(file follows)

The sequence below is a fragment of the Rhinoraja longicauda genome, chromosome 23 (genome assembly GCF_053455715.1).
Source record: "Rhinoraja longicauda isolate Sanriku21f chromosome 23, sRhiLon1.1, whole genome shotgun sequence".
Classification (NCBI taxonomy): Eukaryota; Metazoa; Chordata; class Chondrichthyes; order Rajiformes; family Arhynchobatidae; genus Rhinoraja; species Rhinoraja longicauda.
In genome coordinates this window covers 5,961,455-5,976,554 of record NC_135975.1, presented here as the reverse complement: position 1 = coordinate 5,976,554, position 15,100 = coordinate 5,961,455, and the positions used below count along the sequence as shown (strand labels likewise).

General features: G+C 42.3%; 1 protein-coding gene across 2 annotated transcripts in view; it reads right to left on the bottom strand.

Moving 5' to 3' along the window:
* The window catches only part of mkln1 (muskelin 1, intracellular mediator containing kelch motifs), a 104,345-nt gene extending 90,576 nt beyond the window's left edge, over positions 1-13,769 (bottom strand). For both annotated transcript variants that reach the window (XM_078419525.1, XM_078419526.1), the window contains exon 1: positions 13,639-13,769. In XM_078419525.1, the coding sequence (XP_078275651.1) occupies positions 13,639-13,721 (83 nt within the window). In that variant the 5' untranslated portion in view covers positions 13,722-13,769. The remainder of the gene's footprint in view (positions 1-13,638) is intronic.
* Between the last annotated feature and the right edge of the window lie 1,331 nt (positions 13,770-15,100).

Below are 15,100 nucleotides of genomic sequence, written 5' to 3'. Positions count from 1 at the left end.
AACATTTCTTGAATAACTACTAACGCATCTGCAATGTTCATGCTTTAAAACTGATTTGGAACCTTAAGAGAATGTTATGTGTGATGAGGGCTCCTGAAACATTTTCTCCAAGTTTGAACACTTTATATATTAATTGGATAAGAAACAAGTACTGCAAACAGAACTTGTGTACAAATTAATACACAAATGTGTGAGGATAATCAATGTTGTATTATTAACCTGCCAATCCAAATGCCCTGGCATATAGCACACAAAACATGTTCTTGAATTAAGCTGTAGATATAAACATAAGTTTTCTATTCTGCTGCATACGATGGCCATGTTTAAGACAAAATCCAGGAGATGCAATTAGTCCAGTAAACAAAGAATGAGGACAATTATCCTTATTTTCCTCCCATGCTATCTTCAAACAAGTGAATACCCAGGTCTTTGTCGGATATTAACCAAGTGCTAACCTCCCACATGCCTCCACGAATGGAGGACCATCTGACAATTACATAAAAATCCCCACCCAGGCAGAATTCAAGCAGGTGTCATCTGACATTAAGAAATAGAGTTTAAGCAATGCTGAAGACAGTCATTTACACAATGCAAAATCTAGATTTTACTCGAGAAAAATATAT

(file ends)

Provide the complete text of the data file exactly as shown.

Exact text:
The sequence below is a fragment of the Rhinoraja longicauda genome, chromosome 23 (genome assembly GCF_053455715.1).
Source record: "Rhinoraja longicauda isolate Sanriku21f chromosome 23, sRhiLon1.1, whole genome shotgun sequence".
Classification (NCBI taxonomy): Eukaryota; Metazoa; Chordata; class Chondrichthyes; order Rajiformes; family Arhynchobatidae; genus Rhinoraja; species Rhinoraja longicauda.
In genome coordinates this window covers 5,961,455-5,976,554 of record NC_135975.1, presented here as the reverse complement: position 1 = coordinate 5,976,554, position 15,100 = coordinate 5,961,455, and the positions used below count along the sequence as shown (strand labels likewise).

General features: G+C 42.3%; 1 protein-coding gene across 2 annotated transcripts in view; it reads right to left on the bottom strand.

Moving 5' to 3' along the window:
* The window catches only part of mkln1 (muskelin 1, intracellular mediator containing kelch motifs), a 104,345-nt gene extending 90,576 nt beyond the window's left edge, over positions 1-13,769 (bottom strand). For both annotated transcript variants that reach the window (XM_078419525.1, XM_078419526.1), the window contains exon 1: positions 13,639-13,769. In XM_078419525.1, the coding sequence (XP_078275651.1) occupies positions 13,639-13,721 (83 nt within the window). In that variant the 5' untranslated portion in view covers positions 13,722-13,769. The remainder of the gene's footprint in view (positions 1-13,638) is intronic.
* Between the last annotated feature and the right edge of the window lie 1,331 nt (positions 13,770-15,100).

Below are 15,100 nucleotides of genomic sequence, written 5' to 3'. Positions count from 1 at the left end.
AACATTTCTTGAATAACTACTAACGCATCTGCAATGTTCATGCTTTAAAACTGATTTGGAACCTTAAGAGAATGTTATGTGTGATGAGGGCTCCTGAAACATTTTCTCCAAGTTTGAACACTTTATATATTAATTGGATAAGAAACAAGTACTGCAAACAGAACTTGTGTACAAATTAATACACAAATGTGTGAGGATAATCAATGTTGTATTATTAACCTGCCAATCCAAATGCCCTGGCATATAGCACACAAAACATGTTCTTGAATTAAGCTGTAGATATAAACATAAGTTTTCTATTCTGCTGCATACGATGGCCATGTTTAAGACAAAATCCAGGAGATGCAATTAGTCCAGTAAACAAAGAATGAGGACAATTATCCTTATTTTCCTCCCATGCTATCTTCAAACAAGTGAATACCCAGGTCTTTGTCGGATATTAACCAAGTGCTAACCTCCCACATGCCTCCACGAATGGAGGACCATCTGACAATTACATAAAAATCCCCACCCAGGCAGAATTCAAGCAGGTGTCATCTGACATTAAGAAATAGAGTTTAAGCAATGCTGAAGACAGTCATTTACACAATGCAAAATCTAGATTTTACTCGAGAAAAATATAT